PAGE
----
Global dealmaking suffered a record fall during the second half of this year, as rising interest rates and economic uncertainty brought a period of frenzied activity to an abrupt close.
Mergers and acquisitions worth $1.4tn were announced during the six months to December, according to data provider Refinitiv, down from the $2.2tn agreed in the first half of 2022. It was the biggest swing, from one six-month period to the next, since records began in 1980.
The overall volume of deals struck globally in 2022 was down 38 per cent from 2021, the largest year-on-year drop since 2001. Still, it was at high levels by historical standards, above the global totals seen in 2016 and 2017.
The slowdown was the result of sharp interest rate rises, in the wake of rising inflation and the war in Ukraine, hitting confidence in global markets and increasing the cost of financing. Junk bond markets all but froze up, complicating private equity firms’ ability to fund deals.
Mark Sorrell, co-head of global M&A at Goldman Sachs, called 2022 “a tale of two halves” as a lack of cheap financing stalled the M&A market after the summer.
The number of megadeals worth more than $10bn fell sharply during the year, with 25 signed in the first half but just 11 in the second.
“Financing for M&A is there, but it’s a much [higher] cost and it’s not available for all issuers,” said Sorrell.
The M&A slowdown ends a frenzied period in 2021 when dealmaking soared to record highs, fuelled by coronavirus pandemic-era stimulus measures and emergency rate cuts. Still, the total volume of deals this year was higher than in 2020.
“I didn’t go into 2022 thinking it was going to be 2021,” said Steve Arcano, global head of the law firm Skadden’s transactions practices. “2021 really was an exceptional year, you can’t have record years every year”.
Direct lenders such as Sixth Street Partners have stepped into the void left by banks, providing billions of dollars in debt financing to back deals such as Advent International’s takeover of satellite operator Maxar Technologies.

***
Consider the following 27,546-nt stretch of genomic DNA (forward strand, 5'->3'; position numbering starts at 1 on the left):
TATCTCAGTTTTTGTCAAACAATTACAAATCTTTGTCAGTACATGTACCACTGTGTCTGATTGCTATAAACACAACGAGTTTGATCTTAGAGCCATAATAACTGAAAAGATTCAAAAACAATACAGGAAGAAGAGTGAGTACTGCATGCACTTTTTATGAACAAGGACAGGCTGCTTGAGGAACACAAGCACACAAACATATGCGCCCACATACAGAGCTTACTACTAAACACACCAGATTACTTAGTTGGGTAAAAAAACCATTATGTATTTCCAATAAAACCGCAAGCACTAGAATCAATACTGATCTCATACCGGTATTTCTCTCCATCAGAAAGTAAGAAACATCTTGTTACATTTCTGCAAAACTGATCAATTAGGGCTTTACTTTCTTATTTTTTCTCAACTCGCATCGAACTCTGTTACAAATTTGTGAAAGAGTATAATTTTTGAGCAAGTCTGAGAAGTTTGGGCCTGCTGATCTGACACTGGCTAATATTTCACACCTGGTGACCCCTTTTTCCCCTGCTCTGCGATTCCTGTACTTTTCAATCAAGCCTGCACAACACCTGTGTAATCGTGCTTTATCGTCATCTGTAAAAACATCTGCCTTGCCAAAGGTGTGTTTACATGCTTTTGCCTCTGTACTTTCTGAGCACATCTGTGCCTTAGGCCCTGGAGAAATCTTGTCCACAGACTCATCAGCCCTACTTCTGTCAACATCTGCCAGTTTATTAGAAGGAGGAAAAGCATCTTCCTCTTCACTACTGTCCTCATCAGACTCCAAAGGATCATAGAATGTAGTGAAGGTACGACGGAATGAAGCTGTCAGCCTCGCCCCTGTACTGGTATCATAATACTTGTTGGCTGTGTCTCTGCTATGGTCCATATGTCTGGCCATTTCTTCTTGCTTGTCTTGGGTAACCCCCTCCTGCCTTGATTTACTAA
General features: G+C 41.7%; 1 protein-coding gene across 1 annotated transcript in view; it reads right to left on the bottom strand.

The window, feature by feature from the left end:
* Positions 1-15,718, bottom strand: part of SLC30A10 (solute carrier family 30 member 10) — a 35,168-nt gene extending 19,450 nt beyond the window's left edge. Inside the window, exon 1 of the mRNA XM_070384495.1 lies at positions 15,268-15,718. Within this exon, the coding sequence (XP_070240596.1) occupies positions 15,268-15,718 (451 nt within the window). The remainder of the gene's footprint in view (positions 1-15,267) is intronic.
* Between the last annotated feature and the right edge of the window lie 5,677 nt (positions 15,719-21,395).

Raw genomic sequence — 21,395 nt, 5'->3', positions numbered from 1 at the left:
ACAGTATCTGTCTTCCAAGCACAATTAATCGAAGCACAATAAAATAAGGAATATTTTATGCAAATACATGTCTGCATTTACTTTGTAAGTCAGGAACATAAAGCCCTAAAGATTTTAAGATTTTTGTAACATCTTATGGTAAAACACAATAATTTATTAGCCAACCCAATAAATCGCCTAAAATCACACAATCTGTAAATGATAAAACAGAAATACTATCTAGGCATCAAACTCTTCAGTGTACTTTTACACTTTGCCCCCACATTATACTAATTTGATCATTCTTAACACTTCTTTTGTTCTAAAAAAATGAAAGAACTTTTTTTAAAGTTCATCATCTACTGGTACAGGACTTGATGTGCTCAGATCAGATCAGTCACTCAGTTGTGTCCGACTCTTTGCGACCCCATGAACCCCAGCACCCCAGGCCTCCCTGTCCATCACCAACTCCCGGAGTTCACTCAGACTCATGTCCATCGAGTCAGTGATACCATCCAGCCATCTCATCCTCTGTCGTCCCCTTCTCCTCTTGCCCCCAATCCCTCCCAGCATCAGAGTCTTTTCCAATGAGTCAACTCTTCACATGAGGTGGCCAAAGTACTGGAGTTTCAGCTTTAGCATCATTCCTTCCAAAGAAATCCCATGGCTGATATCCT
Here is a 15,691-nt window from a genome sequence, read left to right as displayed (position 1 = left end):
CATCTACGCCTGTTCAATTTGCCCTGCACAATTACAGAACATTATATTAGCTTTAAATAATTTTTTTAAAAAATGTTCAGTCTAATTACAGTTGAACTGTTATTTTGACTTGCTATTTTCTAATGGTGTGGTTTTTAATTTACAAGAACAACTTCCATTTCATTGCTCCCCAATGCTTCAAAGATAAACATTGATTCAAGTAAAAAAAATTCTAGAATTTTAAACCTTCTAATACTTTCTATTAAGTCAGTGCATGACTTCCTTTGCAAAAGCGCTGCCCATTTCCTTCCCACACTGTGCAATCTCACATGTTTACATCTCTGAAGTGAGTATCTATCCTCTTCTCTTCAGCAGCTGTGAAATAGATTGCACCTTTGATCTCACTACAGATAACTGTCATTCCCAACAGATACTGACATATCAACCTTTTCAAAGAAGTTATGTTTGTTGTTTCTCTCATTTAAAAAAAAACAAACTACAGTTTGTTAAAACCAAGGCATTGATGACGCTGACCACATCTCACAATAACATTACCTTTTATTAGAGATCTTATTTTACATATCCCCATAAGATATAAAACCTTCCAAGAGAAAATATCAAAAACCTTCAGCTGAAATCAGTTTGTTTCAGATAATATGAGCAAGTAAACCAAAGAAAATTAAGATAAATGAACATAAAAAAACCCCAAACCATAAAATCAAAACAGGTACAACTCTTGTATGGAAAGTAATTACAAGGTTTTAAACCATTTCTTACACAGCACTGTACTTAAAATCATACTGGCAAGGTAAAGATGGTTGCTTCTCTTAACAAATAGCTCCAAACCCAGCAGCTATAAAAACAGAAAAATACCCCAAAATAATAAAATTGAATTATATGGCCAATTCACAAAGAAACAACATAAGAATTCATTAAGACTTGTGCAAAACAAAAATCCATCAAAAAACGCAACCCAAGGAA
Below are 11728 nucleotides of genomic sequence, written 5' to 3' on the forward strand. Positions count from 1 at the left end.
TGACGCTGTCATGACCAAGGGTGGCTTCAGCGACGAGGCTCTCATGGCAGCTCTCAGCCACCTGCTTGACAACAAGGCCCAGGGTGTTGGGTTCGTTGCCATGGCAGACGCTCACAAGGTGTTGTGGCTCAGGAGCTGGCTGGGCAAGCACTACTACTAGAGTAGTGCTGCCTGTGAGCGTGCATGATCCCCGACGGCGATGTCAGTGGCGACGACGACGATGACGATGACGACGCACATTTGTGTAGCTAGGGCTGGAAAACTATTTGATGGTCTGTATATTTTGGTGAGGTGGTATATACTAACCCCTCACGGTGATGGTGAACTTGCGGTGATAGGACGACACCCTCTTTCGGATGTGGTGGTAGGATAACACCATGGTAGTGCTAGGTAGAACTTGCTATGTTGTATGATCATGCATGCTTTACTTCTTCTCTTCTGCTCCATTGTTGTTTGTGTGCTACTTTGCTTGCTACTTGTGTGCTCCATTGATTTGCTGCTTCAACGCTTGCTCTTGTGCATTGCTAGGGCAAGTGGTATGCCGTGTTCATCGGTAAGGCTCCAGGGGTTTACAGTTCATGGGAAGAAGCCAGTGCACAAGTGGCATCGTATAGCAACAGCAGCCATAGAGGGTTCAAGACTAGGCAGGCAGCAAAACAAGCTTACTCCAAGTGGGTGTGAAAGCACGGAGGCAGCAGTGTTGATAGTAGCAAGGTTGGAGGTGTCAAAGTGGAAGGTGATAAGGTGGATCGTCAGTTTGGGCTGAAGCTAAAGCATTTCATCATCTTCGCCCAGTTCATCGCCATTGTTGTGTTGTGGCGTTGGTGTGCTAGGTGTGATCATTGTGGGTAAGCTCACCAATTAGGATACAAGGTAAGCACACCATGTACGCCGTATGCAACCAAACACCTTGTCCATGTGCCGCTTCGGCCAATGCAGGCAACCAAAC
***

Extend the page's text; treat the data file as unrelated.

In some cases, investment firms have bought debt to fund their own transactions, such as Elliott Management’s purchase of bonds backing its takeover of television ratings provider Nielsen.
Banks that had agreed to finance dozens of mega-buyouts by private equity firms during more benign conditions remain on the hook for the cash on the terms they struck when agreeing to underwrite the deals. That has limited their ability to finance new transactions.
Elon Musk’s $44bn acquisition of Twitter was the most high-profile deal to turn sour, leaving banks waiting until next year to offload $12.7bn of debt related to the purchase.
Dealmaking this year fell by 39 per cent in the US and Europe. In the Asia Pacific region it fell by 33 per cent.
Dealmakers have been put off by increased regulatory scrutiny, particularly in the US where antitrust watchdogs have promised to crack down on private equity firms and Big Tech. That has raised doubts over whether some agreed transactions — including the largest deal of the year, Microsoft’s $75bn agreement to purchase video game maker Activision Blizzard — will complete.
The sale of sports clubs is one area where dealmaking remained buoyant. A record $4bn deal for the NBA’s Phoenix Suns and Mercury basketball teams in December was the latest in a string of record sales of professional sports teams this year, which included the National Football League’s Denver Broncos and football’s Chelsea FC and AC Milan.
Private equity-backed buyouts slowed but many firms have raised large funds that are yet to be fully deployed. Some are making smaller acquisitions and hoping that larger buyouts will become easier next year if debt markets open up.
Private equity groups are also taking longer to deploy their funds, according to Christian Sinding, chief executive of EQT. “The typical cycle has been three years, recently it’s been closer to two years because it shrinks in very hot times, but it could now extend beyond three years again,” he said.
Alison Harding-Jones, head of M&A for Europe, the Middle East and Africa at Citigroup, expected dealmaking in 2023 to be “driven primarily by corporate activity” as companies with healthy balance sheets sought to expand.
“People are very busy. High quality strategic transactions, I think that’s going to be the definition of the first and second quarter next year,” she said.
Some advisers said 2023 might also be a year of two halves, as corporate leaders started to accept bids at lower valuations.
“At some point during the year . . . we’ll start building up again,” said Eric Swedenburg, a partner at the law firm Simpson Thacher. “It won’t be right out of the gate in January. I don’t think we’re out of the woods yet.”